Note: La Soufrière erupted on Friday, April 9. There were no immediate reports of casualties, but scientists warned that the eruption could continue over days and even weeks. Residents and visitors are advised to stay away from the area until further updates are provided.
It feels like the end of the earth – or the beginning. Billowing fog obscures my sight, whipping winds rattle my rain jacket, and mud coats my shoes as they crunch on black lava rock. Bright green grasses cling to the trail beside me on knife-edge cliffs, looming above the crater of the still-active La Soufrière volcano on the island of St. Vincent.
The scene atop La Soufrière is as it could have been hundreds of thousands of years ago, when it belched forth mountains of lava to birth the island from the depths of the Caribbean Sea. The lava was accompanied by vast, sulphurous clouds of gas, for which the now 4,049ft (1,234m) mountain was named. Eons later, the volcano has calmed and the island is covered in tropical greenery from peaks to craters.
La Soufrière’s eruptions continued periodically, including the 1902 disaster that killed more than 1,500 people. Tracking stations now monitor the volcano, safely enabling evacuations well before the most recent eruptions in the 1970s. After its 40 years of relative dormancy, I can’t even smell La Soufrière’s eponymous sulfur fumes while standing right above the crater.
As I ponder La Soufrière’s destructive power, the mists part to reveal the majesty of her creation. The island of St. Vincent spreads 360° around me, a tropical paradise of flowering trees, soft green hills, clear mountain streams, and majestic waterfalls, ringed by white and black sand beaches, lapped by the calm blue waters of the Caribbean.
Looking into the crater, I survey a primeval setting of waterfalls tumbling down black rock cliffs, multi-hued lakes, and a towering jungle straight out of Jurassic Park. I half-expect a T-Rex to burst from the banana trees and chase skittering herds of prey. It is a spectacular, other-worldly setting that makes the challenging hike to the top well worth the effort.
My trip started in the capital of Kingstown, about an hour’s drive to the base of La Soufrière. I had booked a guided hike with Sailors Wilderness Tours. While the trails up La Soufrière are fairly well marked, a licensed guide is not only required for visitors, but beneficial to ensure you stay on the best path, and to provide an education about the volcano and St. Vincent along the way.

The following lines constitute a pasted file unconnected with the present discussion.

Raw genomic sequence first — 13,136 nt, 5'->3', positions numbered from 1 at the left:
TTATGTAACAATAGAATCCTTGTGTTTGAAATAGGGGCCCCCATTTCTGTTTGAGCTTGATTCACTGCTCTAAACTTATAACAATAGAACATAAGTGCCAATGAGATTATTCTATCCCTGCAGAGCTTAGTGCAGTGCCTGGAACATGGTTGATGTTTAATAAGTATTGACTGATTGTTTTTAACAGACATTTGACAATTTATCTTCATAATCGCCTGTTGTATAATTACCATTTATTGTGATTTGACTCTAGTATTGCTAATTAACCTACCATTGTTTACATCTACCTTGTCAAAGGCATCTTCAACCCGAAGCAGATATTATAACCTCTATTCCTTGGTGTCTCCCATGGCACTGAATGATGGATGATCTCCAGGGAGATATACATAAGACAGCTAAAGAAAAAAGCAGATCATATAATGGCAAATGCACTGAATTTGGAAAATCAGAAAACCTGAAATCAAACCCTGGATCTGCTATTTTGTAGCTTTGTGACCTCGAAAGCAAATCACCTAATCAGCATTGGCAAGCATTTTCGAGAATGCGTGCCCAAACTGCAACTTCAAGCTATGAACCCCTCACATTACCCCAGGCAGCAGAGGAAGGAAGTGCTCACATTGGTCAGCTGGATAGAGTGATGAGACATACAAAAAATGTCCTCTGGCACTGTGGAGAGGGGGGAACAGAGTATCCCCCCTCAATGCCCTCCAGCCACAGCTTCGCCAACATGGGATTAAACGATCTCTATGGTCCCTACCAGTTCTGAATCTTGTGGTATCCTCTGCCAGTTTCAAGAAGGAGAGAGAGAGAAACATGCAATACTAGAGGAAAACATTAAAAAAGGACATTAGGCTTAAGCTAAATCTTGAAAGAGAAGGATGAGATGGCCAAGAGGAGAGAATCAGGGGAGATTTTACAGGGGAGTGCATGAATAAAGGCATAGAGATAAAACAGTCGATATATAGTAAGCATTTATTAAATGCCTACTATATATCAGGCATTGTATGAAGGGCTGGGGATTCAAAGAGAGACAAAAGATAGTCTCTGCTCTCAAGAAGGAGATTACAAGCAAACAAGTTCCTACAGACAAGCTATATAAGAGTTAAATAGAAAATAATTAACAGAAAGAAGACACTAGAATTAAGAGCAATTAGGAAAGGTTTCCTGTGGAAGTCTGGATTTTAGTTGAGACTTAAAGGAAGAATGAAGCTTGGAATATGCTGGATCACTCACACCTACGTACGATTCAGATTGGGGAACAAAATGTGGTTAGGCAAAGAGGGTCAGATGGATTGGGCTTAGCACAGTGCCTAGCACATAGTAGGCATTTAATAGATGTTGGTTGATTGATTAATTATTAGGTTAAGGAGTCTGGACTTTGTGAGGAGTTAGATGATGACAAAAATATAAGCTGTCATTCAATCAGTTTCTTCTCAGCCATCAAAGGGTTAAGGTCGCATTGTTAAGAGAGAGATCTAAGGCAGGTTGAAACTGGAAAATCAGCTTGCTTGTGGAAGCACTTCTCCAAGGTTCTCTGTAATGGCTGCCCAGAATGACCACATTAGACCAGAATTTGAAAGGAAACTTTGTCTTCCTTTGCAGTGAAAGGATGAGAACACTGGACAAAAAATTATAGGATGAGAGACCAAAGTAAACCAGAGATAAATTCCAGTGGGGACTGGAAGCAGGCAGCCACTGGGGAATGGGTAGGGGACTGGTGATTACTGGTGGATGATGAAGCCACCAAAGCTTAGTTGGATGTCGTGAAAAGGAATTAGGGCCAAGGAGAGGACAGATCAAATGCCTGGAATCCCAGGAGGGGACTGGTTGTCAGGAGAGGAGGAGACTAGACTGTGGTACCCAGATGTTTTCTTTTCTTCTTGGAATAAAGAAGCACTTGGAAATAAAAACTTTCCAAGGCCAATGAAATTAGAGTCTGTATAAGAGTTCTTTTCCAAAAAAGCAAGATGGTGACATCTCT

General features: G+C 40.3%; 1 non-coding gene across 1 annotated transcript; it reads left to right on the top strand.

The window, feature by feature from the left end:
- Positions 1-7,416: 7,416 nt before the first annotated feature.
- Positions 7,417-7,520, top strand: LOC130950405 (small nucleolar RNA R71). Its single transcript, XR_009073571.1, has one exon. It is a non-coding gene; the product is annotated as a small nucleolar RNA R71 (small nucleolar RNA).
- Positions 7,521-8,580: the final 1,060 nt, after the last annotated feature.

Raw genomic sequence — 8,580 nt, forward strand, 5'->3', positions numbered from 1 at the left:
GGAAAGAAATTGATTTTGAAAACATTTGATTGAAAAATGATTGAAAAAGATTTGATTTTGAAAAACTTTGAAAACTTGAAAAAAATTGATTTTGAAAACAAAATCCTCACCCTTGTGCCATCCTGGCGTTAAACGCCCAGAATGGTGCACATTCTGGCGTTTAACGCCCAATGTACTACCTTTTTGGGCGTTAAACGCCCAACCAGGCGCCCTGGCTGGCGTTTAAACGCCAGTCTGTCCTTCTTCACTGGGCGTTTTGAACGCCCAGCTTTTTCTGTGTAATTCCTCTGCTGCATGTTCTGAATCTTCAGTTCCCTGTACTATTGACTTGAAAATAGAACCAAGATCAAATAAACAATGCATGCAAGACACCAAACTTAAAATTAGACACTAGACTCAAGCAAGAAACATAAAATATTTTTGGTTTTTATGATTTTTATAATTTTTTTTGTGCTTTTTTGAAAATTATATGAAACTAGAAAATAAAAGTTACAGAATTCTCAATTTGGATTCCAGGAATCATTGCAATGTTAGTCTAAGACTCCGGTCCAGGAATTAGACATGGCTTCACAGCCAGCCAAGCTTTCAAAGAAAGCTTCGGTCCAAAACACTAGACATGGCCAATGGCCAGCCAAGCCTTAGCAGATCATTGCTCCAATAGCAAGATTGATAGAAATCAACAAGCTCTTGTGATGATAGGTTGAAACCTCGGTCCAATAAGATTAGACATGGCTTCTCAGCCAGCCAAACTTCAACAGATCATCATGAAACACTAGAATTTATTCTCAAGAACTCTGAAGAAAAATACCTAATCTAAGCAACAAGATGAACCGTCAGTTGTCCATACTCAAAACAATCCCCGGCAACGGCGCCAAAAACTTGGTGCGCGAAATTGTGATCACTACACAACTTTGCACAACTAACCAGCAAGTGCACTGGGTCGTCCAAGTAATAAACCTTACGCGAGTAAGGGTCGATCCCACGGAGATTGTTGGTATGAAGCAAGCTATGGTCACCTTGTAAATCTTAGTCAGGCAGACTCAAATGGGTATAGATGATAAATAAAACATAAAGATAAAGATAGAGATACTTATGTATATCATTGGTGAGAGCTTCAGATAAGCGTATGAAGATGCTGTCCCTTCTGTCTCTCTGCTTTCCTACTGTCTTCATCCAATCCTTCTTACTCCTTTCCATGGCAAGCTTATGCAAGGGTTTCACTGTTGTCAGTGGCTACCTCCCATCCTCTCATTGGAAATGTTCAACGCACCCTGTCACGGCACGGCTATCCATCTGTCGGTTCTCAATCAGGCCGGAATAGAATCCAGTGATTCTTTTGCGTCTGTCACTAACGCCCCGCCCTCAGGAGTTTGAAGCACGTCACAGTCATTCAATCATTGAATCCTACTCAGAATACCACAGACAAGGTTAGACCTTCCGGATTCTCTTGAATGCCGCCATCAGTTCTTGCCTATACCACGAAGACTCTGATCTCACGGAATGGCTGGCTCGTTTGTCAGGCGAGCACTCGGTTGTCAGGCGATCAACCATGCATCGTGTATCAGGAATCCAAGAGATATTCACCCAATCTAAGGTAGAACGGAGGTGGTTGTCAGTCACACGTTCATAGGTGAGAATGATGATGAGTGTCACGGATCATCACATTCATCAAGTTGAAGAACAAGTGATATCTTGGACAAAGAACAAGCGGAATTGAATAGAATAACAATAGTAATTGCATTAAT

Our hike begins at the trailhead partway up on the windward side of the island (there’s a longer and steeper trail on the leeward side). We walk alongside a banana plantation, see bunches of bananas wrapped in bug-proof, blue netting that makes them look like Christmas gifts for monkeys. We stroll along a wide, clear path, slowly ascending on small foothills divided by gently flowing streams. The hot, humid climate requires multiple water breaks at basic, covered rest stops.
As we progress, the temperature cools, and we enter the Cloud Forest zone of the mountain, bathed in near-perpetual mist, providing a serene setting, but making the trail a bit slippery. Our guide collects walking sticks for us, helping our balance and making us feel like intrepid explorers.
We ascend the steeper, rocky upper zone of the mountain in clouds of fog, glad for our experienced guide. The wind and misting rain increase as if La Soufrière is actively trying to keep us from her summit. Poking with sticks, shuffling our boots, huffing and puffing, we make it to the crater rim, where the spirit of La Soufrière blows a few final powerful gusts, then relents to part the clouds and reveal her natural majesty.
Reluctantly descending from the peak, we reflect on the rewards of leaving the beaches to explore the wild side of St. Vincent. We now have a deeper understanding of the nature of the island, as well as a good excuse to enjoy a well-deserved rum cocktail back at the beach bar.
The trailhead to La Soufrière is about an hour’s drive from the capital city of Kingstown. From there, it’s about a two-hour climb to the crater rim. The trail is often wet and crosses streams, as well as rough, rocky patches, so wear sturdy, water-resistant footwear, and bring a walking stick and plenty of water. While the trail begins in hot, humid jungle, the weather on top can be very windy and chilly, so it’s wise to bring a light rain jacket.
Hikers must comply with all rules and guidelines set out by the Government of St. Vincent and the Grenadines’ National Parks: no glass bottles, alcohol, smoking, or loud music is permitted on the trails, and it is required for non-residents to hike with a certified guide. I was happy with Sailors’ Wilderness Tours (US $95 for the six-hour trip and lunch, including transport), and other local options are available. For more information, see the National Parks website or the national tourism website at discoversvg.com.
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